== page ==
The University of Texas of the Permian Basin

Duane Leach's honor

NEWS RELEASE

Tuesday, September 14, 2010

DR. DUANE LEACH ACHIEVES PROFESSOR EMERITUS STATUS
Contact: Iris Foster, Interim Public Information Officer, 432-552-2806

Former University of Texas of the Permian Basin President Duane Leach was named Professor Emeritus by the UT System Board of Regents at a recent meeting. He served as UT Permian Basin’s president from 1983 to 1991. Following that administrative career, Dr. Leach became a history professor at UTPB and then the founding director of the John Ben Shepperd Public Leadership Institute which he led until his retirement in 2003.

Dr. Leach’s nomination for emeritus status was strongly supported by the Faculty Senate. Dr. Todd Richardson, President of the UTPB Faculty Senate, stated, “Dr. Leach demonstrated distinguished and honorable service to UTPB as the third president of the University and director of the JBS Leadership Institute. Moreover, Dr. Leach was an excellent history professor; many former students speak fondly of his engaging lecturing style.”

The longtime Ector County resident was educated at the University of South Dakota and the University of Oklahoma where he earned his Ph.D. in history and political science. His early career was spent as Dean of the College at The College of Idaho and president of Northern Montana College. From 1980 until 1983, he was the Chancellor of the University System of South Texas in Kingsville.

While he claims to have stood on the shoulders of others, Dr. Leach is most proud of the fact that during his presidency UTPB weathered a major storm after one house of the Legislature took the funding away. With the support of others like John Ben Shepperd, William (Bill) Noel, Louis Rochester, Regent Bill Roden, his brother, Tom (Pinkie) Roden, Bill Fowler, and Bill Elms, he was able to get the University back on track with its funding and even move forward toward a four- year institution. The assistance of John Montford and Gary Watkins ultimately led to Governor Ann Richard’s signing the bill in 1991 which awarded UTPB four year status.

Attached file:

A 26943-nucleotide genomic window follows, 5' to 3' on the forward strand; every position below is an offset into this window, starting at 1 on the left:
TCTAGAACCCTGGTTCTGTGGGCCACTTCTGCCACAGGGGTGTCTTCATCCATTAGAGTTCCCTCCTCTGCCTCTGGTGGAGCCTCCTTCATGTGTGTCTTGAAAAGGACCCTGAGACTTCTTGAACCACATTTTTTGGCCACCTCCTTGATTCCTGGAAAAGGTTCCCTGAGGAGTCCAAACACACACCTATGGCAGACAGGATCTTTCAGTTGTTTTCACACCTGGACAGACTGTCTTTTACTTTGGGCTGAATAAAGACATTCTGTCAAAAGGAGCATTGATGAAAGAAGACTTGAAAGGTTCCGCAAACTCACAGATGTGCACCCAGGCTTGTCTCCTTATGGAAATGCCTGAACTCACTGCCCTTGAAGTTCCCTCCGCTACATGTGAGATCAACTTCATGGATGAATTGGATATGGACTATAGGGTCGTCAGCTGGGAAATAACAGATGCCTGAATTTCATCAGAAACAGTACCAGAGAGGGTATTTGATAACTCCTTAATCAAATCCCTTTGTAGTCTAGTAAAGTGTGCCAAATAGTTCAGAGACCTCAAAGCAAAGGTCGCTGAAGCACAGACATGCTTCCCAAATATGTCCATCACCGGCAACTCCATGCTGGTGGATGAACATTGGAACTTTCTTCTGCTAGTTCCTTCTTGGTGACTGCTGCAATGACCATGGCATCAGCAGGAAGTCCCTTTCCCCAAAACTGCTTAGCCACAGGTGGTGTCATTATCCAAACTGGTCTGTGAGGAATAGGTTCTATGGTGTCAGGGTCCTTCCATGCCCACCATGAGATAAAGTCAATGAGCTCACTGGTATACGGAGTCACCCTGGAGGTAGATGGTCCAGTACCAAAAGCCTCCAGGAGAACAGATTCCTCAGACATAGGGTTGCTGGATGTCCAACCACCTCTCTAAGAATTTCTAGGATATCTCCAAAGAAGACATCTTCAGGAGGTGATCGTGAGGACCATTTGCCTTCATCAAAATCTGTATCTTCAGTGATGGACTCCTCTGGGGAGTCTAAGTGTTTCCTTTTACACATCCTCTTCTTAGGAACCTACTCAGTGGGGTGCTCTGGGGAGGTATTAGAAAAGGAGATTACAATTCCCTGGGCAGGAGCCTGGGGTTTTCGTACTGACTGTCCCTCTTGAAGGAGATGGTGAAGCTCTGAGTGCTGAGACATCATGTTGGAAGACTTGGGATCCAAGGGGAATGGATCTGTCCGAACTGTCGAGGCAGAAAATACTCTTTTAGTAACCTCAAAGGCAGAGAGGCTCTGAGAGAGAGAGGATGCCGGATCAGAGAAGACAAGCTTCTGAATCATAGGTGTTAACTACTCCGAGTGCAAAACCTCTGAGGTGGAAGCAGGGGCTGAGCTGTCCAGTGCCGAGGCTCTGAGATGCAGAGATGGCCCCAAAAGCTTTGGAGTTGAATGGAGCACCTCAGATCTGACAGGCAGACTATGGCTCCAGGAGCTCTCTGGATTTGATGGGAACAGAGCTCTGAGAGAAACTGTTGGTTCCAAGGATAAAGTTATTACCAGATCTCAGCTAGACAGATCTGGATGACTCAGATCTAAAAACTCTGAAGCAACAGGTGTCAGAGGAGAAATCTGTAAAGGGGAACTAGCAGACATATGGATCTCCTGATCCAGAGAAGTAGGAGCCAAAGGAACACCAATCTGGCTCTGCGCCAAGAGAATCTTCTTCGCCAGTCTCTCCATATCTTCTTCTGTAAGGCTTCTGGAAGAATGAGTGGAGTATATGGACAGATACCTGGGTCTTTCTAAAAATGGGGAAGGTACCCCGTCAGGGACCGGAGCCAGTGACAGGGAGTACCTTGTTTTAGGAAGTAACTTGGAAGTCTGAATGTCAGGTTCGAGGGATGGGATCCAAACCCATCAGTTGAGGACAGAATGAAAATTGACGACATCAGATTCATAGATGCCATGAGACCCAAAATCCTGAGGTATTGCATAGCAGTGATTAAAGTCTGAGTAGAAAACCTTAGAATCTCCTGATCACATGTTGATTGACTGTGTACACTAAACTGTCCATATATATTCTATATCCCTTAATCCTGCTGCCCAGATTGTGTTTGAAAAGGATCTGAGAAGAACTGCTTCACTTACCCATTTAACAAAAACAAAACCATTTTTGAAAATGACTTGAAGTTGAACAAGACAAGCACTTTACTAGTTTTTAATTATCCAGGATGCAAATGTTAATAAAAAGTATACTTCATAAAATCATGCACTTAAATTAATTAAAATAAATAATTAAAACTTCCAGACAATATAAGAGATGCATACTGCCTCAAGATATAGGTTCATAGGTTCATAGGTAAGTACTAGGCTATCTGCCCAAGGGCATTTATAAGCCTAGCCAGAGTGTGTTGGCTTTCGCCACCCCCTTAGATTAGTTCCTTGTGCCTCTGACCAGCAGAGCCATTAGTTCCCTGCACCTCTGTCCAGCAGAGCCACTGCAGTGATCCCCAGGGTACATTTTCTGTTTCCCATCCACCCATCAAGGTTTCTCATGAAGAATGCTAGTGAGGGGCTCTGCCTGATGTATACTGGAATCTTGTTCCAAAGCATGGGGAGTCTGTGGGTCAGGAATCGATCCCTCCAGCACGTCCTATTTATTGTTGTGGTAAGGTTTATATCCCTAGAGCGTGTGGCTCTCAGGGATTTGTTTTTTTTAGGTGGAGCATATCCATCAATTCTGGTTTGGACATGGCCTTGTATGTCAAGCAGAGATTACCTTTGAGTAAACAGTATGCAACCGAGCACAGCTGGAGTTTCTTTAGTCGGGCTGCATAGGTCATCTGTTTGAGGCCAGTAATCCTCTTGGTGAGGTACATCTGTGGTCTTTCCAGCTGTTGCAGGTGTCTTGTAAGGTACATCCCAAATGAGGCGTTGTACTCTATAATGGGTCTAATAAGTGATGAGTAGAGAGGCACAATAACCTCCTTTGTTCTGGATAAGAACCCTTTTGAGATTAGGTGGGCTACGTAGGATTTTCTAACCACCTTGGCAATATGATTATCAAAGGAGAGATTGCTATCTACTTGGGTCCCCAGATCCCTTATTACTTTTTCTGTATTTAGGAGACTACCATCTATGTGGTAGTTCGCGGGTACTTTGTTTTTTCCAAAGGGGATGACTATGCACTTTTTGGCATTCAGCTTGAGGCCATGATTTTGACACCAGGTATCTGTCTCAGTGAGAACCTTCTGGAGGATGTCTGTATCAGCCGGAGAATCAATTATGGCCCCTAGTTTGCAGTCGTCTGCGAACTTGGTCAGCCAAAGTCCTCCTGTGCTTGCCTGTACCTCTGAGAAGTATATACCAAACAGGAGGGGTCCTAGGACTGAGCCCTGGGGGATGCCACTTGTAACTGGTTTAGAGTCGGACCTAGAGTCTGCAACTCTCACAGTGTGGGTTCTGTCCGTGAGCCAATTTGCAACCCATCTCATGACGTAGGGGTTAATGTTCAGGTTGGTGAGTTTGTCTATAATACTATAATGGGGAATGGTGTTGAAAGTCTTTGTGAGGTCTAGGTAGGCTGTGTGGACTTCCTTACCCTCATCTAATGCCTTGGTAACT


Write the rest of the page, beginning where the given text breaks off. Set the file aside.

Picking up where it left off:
Another milestone Dr. Leach believes helped improve UTPB was the creation of the Center for Energy and Economic Diversification (CEED) which was closely tied to economic development and situated in Midland County. Again, Dr. Leach credits others: the friendship between Bill Noel and Clarence Scharbauer as well as support from Cy Wagner, Jack Brown of Midland and James Roberts of Andrews to get it started.

According to Dean Jack Ladd who was director of the JBS Public Leadership Institute before becoming dean of the School of Business, “Dr. Leach is a visionary. Of great importance to this region and all of Texas is his work to establish and direct the John Ben Shepperd Public Leadership Institute. His efforts brought high school and
college leadership training to the entire state. Furthermore, the JBS Texas Leadership Forum has been the cradle for many ideas and has been the inspiration for many state and community leaders in Texas. The JBS Distinguished Lecture Series which he started has been an enlightening forum airing many important public issues. He is well deserving of the honor.”

Current JBS Director Bobby Burns adds, “Dr. Leach is widely known and respected for his leadership. In fact, he set the tone and the direction for future generations who strive to be effective and efficient leaders. All of us are grateful for his legacy.”

For Dr. Lois Hale, now interim dean of the School of Education and former dean of the College of Arts and Sciences, “President Duane Leach accomplished three incredibly important goals: (1) four year status, (2) "real" tenure for faculty, and (3) financial support for the University from Midland community members. The last was given in support of CEED. He understood both the history and the politics of the state and the region and used that knowledge to the benefit of UTPB and the citizens of the Permian Basin. Founding faculty member Dr. Doug Hale added, “Then, as today, Dr. Leach, the historian, carries on his scholarly work concerning the history of South Texas and particularly the King Ranch.”

Original history faculty member Dr. J. Tillapaugh described him this way: “Duane Leach has been interested in all endeavors at UT Permian Basin, regardless of the position he has held. As president, director, professor, and now emeritus, he will continue to contribute to the successes of the institution.”

Dr. Shawn Watson, associate professor of English and drama, agreed, “He committed himself to quality, generosity, and civility. His leadership positioned UTPB to achieve the growth which it now enjoys; his scholarship confers prestige on UTPB; his example continues to inspire us as teachers, academicians, and members of the West Texas community.”

Building upon Thomas Jefferson’s belief that “every campus needs to be a village,” Dr. Leach adds, “Universities are built in generations, not days or decades. With growing enrollment and new facilities, UTPB is now on its way.” And that progress would not have been possible without the work of this remarkable professor emeritus.